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Kuching, which calls itself the Cat City,  is the capital of Sarawak and is a charming place, a mixture of old and new. Our hotel room overlooked the river, where we could watch the comings and goings.  We were particularly amused by two racing longboats, one hopelessly outclassed in terms of size and manpower, if not heart. (see video) Outside the city are resort hotels, and it is easy to visit the interior and the native way of life in longhouses. As the children of these villages leave for school, many decide to stay in the modern areas and the village way of life is dying out. Sadly we only stayed in Kuching the one day, but intend to return. Visit the Sarawak website for detailed information.

Kota Kinabalu is the capital of Sabah, and was rebuilt post war as it was largely destroyed during the war. I didn't find it an attractive city, as older parts would add character, and the new buildings pre date the exiting building period of Malaysia. 

As everywhere in Malaysia though, the people are welcoming. All the coastal areas are dotted with floating villages, one is visible on the island just offshore from the city. 

A little way outside the the city is an exhibit of Longhouses, which attempts to show visitors the traditional way of living.

 

Kinabalu Park - The inland area of Sabah boasts the highest of Malaysia's mountains as well as tropical jungle. Kinabalu Park has a botanical 'garden' at the start of the route to the mountain top, which is a climb that can be attempted by any fit person, and guides can be organised in advance. We contented ourselves with the 'garden' and the treetop canopy walk available at Poring, where there are hot springs to bathe in also.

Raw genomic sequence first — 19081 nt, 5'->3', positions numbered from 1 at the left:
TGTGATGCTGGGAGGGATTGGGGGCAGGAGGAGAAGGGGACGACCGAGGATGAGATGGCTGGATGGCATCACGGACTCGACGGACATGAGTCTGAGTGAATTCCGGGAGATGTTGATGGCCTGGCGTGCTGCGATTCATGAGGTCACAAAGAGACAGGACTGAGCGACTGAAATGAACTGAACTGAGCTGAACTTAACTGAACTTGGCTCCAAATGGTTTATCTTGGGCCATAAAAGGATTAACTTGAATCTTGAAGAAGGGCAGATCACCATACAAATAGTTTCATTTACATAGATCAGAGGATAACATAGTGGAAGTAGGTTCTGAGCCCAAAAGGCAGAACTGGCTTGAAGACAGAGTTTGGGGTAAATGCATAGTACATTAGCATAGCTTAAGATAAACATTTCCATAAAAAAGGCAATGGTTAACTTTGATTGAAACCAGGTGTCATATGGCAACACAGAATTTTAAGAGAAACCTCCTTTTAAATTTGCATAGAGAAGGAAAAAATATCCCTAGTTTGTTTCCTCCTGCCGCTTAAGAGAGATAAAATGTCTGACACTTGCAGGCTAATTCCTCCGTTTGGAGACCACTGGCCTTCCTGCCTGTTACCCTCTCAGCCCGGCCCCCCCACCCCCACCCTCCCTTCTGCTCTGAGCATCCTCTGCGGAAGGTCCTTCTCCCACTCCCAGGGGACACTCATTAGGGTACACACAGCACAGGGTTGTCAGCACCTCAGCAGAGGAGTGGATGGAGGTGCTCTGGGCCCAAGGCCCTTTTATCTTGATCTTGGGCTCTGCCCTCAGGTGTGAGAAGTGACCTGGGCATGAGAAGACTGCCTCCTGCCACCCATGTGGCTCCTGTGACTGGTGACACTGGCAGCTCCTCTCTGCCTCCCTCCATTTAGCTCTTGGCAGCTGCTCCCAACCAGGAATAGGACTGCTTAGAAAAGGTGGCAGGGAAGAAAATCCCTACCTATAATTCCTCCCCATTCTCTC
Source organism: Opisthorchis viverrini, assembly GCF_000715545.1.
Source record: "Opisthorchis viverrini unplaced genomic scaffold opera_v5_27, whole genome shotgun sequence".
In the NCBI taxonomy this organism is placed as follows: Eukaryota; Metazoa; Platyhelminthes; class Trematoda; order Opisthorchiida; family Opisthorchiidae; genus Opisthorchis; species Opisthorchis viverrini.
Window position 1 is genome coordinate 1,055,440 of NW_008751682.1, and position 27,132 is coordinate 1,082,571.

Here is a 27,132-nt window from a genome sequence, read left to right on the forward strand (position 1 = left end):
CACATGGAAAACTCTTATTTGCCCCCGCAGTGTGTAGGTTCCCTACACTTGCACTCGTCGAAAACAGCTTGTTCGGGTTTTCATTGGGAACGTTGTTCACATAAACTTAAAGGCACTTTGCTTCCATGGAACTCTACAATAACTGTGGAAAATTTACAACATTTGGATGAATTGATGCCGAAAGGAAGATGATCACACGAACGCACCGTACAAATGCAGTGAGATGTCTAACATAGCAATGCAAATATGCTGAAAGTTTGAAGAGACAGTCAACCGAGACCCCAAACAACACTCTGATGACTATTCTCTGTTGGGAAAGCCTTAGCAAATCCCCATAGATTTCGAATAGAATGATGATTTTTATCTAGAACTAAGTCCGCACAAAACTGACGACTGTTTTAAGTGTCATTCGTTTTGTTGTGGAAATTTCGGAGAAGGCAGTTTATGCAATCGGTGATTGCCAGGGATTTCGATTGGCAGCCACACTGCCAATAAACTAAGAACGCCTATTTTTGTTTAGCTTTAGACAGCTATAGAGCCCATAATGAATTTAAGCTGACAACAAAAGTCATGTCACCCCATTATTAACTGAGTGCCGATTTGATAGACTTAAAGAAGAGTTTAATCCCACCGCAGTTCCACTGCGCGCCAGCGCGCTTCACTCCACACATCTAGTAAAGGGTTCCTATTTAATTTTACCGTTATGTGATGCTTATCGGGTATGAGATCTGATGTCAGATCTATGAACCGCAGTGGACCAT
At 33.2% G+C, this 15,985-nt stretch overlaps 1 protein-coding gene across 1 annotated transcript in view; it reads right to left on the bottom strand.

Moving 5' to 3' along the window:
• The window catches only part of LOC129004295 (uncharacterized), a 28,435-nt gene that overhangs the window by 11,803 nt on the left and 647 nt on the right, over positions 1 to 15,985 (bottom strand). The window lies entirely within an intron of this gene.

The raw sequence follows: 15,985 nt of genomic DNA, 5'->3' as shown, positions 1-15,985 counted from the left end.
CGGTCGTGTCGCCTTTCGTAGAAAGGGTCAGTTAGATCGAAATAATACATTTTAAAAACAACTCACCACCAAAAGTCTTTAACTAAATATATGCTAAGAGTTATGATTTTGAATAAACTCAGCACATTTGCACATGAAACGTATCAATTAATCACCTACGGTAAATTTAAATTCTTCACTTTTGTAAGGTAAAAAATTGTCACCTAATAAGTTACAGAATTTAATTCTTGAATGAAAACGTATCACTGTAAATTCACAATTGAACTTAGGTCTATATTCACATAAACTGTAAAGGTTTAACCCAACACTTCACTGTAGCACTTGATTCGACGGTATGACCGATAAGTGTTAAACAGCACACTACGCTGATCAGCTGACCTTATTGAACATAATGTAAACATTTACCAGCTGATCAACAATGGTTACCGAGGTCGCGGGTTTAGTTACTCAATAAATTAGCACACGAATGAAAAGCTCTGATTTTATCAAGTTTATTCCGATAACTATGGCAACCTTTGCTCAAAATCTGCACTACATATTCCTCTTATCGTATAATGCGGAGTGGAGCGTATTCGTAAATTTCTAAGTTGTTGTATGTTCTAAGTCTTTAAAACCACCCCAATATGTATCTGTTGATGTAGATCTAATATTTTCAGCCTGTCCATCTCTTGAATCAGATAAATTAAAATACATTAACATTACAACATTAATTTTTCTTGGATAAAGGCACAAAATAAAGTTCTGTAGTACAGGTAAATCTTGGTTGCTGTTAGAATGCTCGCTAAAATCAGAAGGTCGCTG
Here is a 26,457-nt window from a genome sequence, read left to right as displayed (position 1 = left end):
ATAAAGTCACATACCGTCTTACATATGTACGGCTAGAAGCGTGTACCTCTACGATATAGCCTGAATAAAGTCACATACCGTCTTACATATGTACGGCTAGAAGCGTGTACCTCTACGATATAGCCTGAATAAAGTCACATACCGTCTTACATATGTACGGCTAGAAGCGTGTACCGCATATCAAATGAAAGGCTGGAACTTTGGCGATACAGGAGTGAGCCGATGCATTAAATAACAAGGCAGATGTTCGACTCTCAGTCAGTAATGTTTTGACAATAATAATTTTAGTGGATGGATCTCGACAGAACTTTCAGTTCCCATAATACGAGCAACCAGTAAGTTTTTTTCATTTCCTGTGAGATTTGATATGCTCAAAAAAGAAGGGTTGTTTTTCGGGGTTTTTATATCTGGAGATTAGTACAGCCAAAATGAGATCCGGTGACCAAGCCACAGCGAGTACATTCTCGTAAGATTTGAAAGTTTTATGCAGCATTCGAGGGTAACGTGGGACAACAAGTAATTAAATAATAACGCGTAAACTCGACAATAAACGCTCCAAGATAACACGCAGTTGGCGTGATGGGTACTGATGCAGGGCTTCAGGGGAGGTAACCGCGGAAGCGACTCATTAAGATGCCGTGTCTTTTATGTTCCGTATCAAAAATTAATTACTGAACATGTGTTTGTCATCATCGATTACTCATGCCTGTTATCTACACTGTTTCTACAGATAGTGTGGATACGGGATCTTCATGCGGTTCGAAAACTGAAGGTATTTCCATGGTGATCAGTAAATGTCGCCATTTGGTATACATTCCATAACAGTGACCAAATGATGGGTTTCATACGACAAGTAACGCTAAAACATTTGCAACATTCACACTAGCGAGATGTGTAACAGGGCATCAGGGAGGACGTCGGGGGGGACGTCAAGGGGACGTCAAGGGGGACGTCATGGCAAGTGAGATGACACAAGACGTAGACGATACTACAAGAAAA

We stayed in the Tanjung Aru hotel just outside Kota Kinabalu, set in beautiful gardens, with unspoilt islands offshore.. The hotel has a dive centre, where you can also take a boat out to several of the islands to spend the day snorkeling. Some islands are uninhabited, others have small hotels and restaurants. On one of the smaller islands we visited, we met a rather large monitor lizard, and found that the local monkeys were a considerable nuisance, if you left any belongings unwatched, they were there immediately. We soon understood why all the swimmers left tightly fastened bags very near the jetty area. The hotel beach faces the setting sun, a beautiful sight.

Just down the road from the hotel was Sugar Bun Plaza, a complex of informal makan style food vendors, with a large outdoor seating area. The food was both cheap and tasty. There was also a slightly more formal roofed restaurant, seafood a speciality, though still much cheaper than the hotel. We were lucky to be under cover on one particular evening….although we did have to move to a more inside table, from where we marvelled at the deluge outside.